The term anarchy comes from the ancient Greek word anarchos, meaning “without rulers.” As used today in political science and the area of international relations, anarchy can refer to the reduction or total absence of conventional government rule. It can also refer to any country or community that is temporarily or permanently under no system of governmental control. For example, when Black Lives Matter movement protestors took control of areas of Portland, Oregon, and Seattle, Washington, in the summer of 2020, President Donald Trump declared the cities to be in a state of anarchy and dispatched federal law enforcement agents to restore order. The Federal Bureau of Investigation (FBI) has classified acts of violence in the pursuit of anarchy to be a form of domestic terrorism

In reality, however, anarchy describes a peaceful utopian society in which the best aspects of communism and classical liberalism are combined to produce what sociologist and author Cindy Milstein has called a “free society of free individuals.” That is a society that emphasizes individual freedom and equality.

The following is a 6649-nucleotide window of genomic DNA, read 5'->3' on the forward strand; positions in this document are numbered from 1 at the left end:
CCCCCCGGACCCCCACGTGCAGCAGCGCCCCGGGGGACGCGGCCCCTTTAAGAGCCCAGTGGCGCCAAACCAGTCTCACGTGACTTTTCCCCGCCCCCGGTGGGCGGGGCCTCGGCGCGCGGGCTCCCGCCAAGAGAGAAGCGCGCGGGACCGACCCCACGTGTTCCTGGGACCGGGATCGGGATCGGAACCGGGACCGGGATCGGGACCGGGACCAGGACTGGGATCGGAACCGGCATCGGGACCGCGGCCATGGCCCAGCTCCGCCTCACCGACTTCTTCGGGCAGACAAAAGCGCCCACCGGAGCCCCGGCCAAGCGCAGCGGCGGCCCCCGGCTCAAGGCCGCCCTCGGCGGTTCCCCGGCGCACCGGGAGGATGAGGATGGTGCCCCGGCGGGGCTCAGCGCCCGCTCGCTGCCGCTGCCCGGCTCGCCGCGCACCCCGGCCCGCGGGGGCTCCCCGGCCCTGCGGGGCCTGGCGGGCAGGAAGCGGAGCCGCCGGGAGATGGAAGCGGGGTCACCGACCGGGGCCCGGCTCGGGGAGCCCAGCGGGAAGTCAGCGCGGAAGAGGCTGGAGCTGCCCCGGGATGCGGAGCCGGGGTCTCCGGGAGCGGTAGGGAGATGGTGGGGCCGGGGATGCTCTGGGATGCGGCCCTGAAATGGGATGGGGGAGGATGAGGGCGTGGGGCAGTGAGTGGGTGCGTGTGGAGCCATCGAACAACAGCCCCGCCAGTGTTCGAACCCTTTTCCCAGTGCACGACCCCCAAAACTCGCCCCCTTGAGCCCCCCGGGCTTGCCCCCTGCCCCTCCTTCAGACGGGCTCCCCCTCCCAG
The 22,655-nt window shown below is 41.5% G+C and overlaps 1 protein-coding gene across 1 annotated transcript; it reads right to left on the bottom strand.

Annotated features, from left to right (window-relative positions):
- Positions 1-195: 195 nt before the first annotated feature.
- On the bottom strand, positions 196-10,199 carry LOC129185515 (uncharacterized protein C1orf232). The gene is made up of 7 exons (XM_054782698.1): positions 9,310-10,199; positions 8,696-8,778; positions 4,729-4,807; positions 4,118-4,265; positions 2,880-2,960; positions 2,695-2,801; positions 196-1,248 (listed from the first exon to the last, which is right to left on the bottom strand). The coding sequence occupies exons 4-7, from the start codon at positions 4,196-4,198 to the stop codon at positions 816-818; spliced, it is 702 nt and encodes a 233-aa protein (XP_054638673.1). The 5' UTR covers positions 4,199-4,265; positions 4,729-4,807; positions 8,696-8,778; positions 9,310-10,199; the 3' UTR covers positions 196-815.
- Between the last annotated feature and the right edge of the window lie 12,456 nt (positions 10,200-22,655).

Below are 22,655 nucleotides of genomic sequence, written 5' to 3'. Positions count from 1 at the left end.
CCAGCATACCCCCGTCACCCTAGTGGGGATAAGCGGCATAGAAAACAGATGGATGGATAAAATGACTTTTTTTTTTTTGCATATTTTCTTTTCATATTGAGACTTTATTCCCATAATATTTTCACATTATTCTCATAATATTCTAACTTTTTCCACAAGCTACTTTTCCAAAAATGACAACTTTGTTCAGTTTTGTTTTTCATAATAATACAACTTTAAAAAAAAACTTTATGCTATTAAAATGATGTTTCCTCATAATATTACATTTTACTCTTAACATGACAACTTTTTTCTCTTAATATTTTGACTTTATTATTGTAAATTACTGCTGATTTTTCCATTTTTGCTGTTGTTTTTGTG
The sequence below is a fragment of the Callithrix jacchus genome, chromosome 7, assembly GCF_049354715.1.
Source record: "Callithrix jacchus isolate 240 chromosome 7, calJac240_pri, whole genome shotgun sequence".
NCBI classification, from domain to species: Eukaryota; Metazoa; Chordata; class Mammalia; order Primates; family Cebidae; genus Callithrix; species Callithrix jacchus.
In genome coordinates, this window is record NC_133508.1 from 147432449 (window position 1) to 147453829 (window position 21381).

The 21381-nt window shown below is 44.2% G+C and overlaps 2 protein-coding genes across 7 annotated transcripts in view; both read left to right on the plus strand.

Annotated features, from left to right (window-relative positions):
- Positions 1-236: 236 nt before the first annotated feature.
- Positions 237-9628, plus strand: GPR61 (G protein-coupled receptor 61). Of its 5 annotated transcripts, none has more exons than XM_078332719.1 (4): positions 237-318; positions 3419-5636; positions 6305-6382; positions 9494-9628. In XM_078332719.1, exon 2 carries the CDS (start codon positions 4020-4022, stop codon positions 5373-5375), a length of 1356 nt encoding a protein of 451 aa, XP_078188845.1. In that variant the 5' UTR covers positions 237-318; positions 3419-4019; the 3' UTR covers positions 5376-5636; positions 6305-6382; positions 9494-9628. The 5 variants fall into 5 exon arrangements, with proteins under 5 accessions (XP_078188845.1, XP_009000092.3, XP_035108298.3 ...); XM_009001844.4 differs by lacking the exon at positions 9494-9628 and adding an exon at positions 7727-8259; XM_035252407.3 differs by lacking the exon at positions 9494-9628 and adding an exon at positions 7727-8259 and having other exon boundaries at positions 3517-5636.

Anarchism

Anarchism is a political philosophy and movement that questions authority and opposes government rule and the creation of bureaucratic enforcement systems. Often used negatively as a nickname for violent extremism, anarchism is characterized as a radical, left-wing belief calling for the abolishment of government and all government systems that enforce laws in unequal or unjust ways. Anarchism seeks to replace government-sanctioned power structures considered to be naturally unfair to minorities, such as capitalism or the prison industrial complex, with non-bureaucratic systems in which decisions are made by the people. Key tactics of anarchism include peaceful political protest and mutual aid—the voluntary sharing of economic and humanitarian resources among all members of the society.